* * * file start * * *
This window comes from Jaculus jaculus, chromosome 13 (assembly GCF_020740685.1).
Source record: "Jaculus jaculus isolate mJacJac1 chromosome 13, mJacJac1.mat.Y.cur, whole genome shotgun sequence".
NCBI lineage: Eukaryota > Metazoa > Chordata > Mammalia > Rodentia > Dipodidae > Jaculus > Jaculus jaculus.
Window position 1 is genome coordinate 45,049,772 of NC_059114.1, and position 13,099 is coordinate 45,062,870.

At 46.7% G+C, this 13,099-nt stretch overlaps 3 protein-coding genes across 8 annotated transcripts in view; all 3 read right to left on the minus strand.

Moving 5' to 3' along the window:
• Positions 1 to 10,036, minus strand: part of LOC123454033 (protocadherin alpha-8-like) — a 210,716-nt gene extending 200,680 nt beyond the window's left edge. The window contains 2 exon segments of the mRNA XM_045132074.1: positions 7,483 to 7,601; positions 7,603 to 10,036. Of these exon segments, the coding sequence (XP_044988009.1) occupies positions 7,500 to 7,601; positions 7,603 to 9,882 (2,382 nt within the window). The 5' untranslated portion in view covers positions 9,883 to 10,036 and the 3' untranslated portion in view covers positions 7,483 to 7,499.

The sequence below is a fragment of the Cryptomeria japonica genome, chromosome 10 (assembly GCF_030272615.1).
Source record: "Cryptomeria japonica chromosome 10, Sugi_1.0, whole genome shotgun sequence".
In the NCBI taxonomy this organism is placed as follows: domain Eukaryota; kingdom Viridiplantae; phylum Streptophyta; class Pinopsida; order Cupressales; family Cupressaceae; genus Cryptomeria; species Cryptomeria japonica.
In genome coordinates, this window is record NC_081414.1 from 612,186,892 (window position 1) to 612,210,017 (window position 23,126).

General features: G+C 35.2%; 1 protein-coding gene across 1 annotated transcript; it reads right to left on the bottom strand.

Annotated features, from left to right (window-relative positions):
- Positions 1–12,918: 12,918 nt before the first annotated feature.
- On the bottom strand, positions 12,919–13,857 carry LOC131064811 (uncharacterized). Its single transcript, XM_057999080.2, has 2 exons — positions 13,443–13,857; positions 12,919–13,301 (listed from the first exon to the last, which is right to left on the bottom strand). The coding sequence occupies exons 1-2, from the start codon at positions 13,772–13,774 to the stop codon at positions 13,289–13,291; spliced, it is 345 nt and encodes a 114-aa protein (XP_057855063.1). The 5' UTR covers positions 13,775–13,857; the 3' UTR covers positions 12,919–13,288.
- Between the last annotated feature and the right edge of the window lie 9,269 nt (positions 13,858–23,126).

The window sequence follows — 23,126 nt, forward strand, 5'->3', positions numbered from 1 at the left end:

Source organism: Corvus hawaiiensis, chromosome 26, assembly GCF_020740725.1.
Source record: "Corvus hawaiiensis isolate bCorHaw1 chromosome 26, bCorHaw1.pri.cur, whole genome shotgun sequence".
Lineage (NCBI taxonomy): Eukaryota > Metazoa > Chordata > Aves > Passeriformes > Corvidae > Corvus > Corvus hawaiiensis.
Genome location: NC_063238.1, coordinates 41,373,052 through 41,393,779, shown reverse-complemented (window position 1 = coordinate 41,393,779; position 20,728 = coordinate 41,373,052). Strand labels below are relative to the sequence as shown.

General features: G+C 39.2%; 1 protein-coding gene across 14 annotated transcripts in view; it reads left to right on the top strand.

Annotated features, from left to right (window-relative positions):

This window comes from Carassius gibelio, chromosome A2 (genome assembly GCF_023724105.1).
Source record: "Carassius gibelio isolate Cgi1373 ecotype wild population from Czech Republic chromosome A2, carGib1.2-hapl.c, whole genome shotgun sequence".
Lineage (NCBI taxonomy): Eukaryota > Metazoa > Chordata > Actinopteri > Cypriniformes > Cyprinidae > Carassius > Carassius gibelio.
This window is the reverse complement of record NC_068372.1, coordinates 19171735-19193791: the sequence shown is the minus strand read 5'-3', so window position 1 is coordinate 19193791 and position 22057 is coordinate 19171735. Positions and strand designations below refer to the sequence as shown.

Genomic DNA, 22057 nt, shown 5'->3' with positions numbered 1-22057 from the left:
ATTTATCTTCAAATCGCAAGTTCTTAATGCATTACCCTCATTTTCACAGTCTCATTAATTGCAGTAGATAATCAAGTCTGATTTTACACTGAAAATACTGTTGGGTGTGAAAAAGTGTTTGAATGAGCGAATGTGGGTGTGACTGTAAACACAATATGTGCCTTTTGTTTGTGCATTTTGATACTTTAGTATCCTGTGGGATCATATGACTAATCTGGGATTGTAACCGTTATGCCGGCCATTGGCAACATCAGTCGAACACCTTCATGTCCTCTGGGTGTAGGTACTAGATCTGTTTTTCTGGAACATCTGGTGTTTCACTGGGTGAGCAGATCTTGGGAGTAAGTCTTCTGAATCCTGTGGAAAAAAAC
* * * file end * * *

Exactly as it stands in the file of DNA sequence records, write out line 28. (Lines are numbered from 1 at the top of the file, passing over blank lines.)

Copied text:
Genomic DNA, 22057 nt, shown 5'->3' with positions numbered 1-22057 from the left: